WASHINGTON — States are facing a "big squeeze" of slow economic growth, the need for increased spending on Medicaid and other programs, the loss of federal funds and requests for help from cash-strapped local governments, two groups said in a report released Tuesday.
"There's a squeeze from virtually every side that states are facing," Dan Crippen, executive director of the National Governors Association, told reporters in a telephone briefing on the results of the Fall 2011 Fiscal Survey of States that the NGA released along with the National Association of State Budget Officers.
The findings of the survey have "mixed" implications for municipal bond financing, Crippen said when asked about the issue during the briefing.
On the one hand, fiscally challenged states may be reticent to issue bonds and increase their debt, he said. On the other, there will less discretionary spending for transportation and other programs and states may turn to bonds to finance those needs.
"This report shows that state budgets are certainly improving, however growth is weak and there is not enough money for all of the bills coming in," said NASBO executive director Scott Pattison. "State officials will still be cutting some programs and increases in funding for any program except for health care will be rare."
"State governments are feeling the squeeze from the demands for spending from both local and federal governments," said Crippen. "Revenues are up slightly, but they do not yet meet 2008 levels, and the reduction of federal funds compounds the fiscal challenges for states."
The group's report cited the withdrawal of stimulus funds provided through the American Recovery and Reinvestment Act of 2009 as well as the expected federal spending cuts expected to occur in 2013 through sequestration following the congressional supercommittee's failure to find $1.2 trillion in deficit reductions over 10 years.
The two groups said Medicaid is one of the biggest challenges facing states.
While overall state spending is expected to grow slowly over the next few years, spending on Medicaid is expected to consume an increasing share of state budgets and grow more rapidly than state revenues because of increased demand from the economic downturn and the loss of additional federal funds associated with ARRA and the Affordable Care Act, the report said.
The survey, conducted twice a year, presents aggregate and individual data on states' general fund receipts, expenditures and balances. Forty-six states have fiscal years beginning in July and ending in June.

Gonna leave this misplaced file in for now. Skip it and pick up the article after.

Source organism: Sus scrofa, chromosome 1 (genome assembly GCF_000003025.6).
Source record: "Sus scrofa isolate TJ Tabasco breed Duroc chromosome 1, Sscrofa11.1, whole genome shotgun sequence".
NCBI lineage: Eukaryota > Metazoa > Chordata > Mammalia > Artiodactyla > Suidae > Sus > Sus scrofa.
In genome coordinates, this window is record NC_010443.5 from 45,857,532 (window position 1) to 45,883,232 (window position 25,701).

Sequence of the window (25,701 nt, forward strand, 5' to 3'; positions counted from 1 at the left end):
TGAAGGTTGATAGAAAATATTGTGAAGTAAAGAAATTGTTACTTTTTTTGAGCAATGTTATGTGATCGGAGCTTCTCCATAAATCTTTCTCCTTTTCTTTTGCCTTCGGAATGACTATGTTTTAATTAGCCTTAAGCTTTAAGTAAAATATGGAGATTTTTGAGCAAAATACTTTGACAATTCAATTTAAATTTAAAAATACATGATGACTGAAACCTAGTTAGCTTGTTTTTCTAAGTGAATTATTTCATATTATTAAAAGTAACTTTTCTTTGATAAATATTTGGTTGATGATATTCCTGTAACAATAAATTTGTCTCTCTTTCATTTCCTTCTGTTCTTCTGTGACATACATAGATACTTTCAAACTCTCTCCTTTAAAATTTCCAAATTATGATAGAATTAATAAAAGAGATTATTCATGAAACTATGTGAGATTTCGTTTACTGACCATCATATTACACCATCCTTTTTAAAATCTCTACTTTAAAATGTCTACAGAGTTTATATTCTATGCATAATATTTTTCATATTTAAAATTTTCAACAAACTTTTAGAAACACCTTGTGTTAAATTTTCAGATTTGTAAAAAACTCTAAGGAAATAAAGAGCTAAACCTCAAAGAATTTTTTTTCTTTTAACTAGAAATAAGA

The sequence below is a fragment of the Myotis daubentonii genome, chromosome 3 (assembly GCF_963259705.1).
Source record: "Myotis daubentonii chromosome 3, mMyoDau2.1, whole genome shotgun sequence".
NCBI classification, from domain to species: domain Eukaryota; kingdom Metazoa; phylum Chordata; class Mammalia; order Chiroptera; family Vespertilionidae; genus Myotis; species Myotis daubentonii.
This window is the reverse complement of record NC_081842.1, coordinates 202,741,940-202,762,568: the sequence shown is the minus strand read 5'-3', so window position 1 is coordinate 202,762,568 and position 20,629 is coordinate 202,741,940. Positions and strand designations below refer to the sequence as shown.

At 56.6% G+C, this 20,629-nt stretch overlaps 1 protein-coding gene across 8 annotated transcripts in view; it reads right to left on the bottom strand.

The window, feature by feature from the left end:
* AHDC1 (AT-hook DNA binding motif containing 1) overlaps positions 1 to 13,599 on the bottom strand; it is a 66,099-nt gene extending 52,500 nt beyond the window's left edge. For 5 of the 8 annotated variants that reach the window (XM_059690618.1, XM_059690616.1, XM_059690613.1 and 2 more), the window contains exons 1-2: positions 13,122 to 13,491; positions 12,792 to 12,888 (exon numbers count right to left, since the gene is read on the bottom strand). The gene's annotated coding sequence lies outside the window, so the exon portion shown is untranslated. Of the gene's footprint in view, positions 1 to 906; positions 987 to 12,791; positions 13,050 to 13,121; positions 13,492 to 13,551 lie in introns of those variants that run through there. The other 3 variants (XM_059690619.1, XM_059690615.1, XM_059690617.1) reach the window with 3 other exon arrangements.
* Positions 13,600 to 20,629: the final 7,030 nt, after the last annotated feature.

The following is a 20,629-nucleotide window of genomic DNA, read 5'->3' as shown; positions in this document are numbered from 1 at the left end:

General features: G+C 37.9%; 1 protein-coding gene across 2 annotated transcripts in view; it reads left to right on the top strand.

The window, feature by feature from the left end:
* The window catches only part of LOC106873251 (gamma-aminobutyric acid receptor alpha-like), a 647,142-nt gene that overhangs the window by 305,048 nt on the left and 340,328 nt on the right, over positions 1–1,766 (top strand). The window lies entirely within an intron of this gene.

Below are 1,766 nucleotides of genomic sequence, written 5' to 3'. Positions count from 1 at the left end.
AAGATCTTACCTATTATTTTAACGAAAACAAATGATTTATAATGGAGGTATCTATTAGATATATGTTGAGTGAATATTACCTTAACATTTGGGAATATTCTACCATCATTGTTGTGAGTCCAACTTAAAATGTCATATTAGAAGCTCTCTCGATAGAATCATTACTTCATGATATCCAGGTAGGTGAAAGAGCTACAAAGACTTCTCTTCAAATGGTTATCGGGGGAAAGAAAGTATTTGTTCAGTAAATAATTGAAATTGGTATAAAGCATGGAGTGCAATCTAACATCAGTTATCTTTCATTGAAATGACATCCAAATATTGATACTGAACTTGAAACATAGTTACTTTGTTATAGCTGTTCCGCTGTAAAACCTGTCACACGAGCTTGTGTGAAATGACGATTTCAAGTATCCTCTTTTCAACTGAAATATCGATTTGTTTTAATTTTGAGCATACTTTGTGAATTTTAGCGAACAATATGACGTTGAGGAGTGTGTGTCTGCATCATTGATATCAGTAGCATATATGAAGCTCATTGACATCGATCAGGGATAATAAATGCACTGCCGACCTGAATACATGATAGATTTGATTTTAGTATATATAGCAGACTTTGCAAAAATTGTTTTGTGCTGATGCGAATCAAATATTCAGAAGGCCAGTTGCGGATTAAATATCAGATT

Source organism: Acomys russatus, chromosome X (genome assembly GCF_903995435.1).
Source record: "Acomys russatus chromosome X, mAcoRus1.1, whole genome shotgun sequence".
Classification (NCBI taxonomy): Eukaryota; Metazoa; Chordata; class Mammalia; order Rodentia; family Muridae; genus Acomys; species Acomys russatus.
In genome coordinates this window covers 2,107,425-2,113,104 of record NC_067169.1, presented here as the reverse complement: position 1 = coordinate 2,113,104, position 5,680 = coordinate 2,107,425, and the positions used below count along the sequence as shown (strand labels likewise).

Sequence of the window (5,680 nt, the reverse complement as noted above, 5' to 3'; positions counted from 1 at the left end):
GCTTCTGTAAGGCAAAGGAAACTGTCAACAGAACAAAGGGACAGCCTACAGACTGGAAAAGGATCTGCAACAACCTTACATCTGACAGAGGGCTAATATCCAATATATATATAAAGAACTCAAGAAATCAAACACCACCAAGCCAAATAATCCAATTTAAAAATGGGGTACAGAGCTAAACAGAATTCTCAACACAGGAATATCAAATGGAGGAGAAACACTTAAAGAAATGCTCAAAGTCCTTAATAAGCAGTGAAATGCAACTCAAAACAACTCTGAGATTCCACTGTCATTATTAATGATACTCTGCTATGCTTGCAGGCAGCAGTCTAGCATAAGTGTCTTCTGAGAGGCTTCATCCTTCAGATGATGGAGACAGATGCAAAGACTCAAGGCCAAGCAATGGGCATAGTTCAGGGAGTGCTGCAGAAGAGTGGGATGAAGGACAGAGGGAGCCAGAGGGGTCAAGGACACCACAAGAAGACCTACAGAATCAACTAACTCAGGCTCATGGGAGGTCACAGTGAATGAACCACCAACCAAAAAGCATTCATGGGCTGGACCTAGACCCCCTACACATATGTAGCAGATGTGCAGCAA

The exceptions are Alabama and Michigan, with October to September fiscal years, New York, with an April to March fiscal year, and Texas, with a September to August fiscal year. In addition, 21 states operate on a biennial budget cycle, according to the report on the results of the latest survey.
There has been some slow improvement in state fiscal conditions that is expected to continue in fiscal 2012, which runs through June of next year. Forty-three states enacted fiscal 2012 budgets with higher general fund spending than in fiscal 2011, the second such annual increase, according to the report. That is a big improvement over fiscal 2010 when 43 states with enacted budgets saw declining levels of spending.
Overall, state budgets for this fiscal year call for $666.6 billion in general fund expenditures, a 2.9% increase compared to fiscal 2011 spending of $648.1 billion, which was a 4.0% increase over the $623.4 billion spent in fiscal 2010, the report found.
However, the general fund spending total projected for fiscal 2012 is still $20.7 billion or 3.0% less than the pre-recession high of $687.3 billion in fiscal 2008, according to the report. And historically, budget growth has averaged 5.6% a year, Pattison said.
State budgets for fiscal 2012 forecast total general fund revenues of $659.4 billion, 1.6% above the $649.0 billion collected in fiscal 2011.
"Although state general fund revenues are expected to increase in both fiscal 2011 and fiscal 2012, the drastic declines in revenue collections experienced in fiscal 2009 and fiscal 2010 means that total general fund revenues in fiscal 2012 will still be $20.8 billion below their fiscal 2008 level," the report said.
State enacted budgets for fiscal 2012 reflect a 0.3% decrease in sales tax revenue, which accounts for 33% of general fund revenue.
The decrease is mainly due to the end of temporary sales tax increases in a few states, according to the report. The budgets reflect a 5.2% increase in personal income tax revenue, which accounts for 40% of general fund revenue, and a 0.1% decrease in corporate income tax revenue, which accounts for 7%.
The slow recovery of state revenue streams continues to result in significant gaps between projected spending and revenue collections. Although not all states have completed official forecasts, 17 are projecting budget gaps that total $40 billion for fiscal 2013, according to the report.
Pattison noted that 14 states have very, very low reserves in rainy-day funds.